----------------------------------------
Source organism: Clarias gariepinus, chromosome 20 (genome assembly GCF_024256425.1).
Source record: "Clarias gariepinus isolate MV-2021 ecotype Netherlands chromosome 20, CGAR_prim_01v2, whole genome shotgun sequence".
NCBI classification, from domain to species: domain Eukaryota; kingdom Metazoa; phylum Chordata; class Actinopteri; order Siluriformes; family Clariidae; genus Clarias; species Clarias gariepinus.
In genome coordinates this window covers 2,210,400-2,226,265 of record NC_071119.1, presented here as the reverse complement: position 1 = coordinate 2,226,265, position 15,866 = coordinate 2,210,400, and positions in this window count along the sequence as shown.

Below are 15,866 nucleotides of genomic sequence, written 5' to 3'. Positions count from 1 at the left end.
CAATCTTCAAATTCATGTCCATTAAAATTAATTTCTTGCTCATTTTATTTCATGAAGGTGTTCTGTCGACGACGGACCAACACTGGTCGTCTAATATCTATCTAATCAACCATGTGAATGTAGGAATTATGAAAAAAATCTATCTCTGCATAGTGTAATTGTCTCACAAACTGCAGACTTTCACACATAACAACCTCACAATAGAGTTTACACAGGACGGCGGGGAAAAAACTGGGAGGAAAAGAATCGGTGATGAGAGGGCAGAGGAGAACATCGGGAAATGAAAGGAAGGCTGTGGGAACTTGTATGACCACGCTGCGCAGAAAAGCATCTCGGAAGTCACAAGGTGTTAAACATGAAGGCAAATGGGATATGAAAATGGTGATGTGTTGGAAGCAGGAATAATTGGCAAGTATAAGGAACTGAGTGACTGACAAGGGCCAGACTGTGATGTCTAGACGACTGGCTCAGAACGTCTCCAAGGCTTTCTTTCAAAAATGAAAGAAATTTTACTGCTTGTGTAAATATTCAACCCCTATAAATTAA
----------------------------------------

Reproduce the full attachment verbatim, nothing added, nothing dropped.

Source organism: Clarias gariepinus, chromosome 20 (genome assembly GCF_024256425.1).
Source record: "Clarias gariepinus isolate MV-2021 ecotype Netherlands chromosome 20, CGAR_prim_01v2, whole genome shotgun sequence".
NCBI classification, from domain to species: domain Eukaryota; kingdom Metazoa; phylum Chordata; class Actinopteri; order Siluriformes; family Clariidae; genus Clarias; species Clarias gariepinus.
In genome coordinates this window covers 2,210,400-2,226,265 of record NC_071119.1, presented here as the reverse complement: position 1 = coordinate 2,226,265, position 15,866 = coordinate 2,210,400, and positions in this window count along the sequence as shown.

Below are 15,866 nucleotides of genomic sequence, written 5' to 3'. Positions count from 1 at the left end.
CAATCTTCAAATTCATGTCCATTAAAATTAATTTCTTGCTCATTTTATTTCATGAAGGTGTTCTGTCGACGACGGACCAACACTGGTCGTCTAATATCTATCTAATCAACCATGTGAATGTAGGAATTATGAAAAAAATCTATCTCTGCATAGTGTAATTGTCTCACAAACTGCAGACTTTCACACATAACAACCTCACAATAGAGTTTACACAGGACGGCGGGGAAAAAACTGGGAGGAAAAGAATCGGTGATGAGAGGGCAGAGGAGAACATCGGGAAATGAAAGGAAGGCTGTGGGAACTTGTATGACCACGCTGCGCAGAAAAGCATCTCGGAAGTCACAAGGTGTTAAACATGAAGGCAAATGGGATATGAAAATGGTGATGTGTTGGAAGCAGGAATAATTGGCAAGTATAAGGAACTGAGTGACTGACAAGGGCCAGACTGTGATGTCTAGACGACTGGCTCAGAACGTCTCCAAGGCTTTCTTTCAAAAATGAAAGAAATTTTACTGCTTGTGTAAATATTCAACCCCTATAAATTAA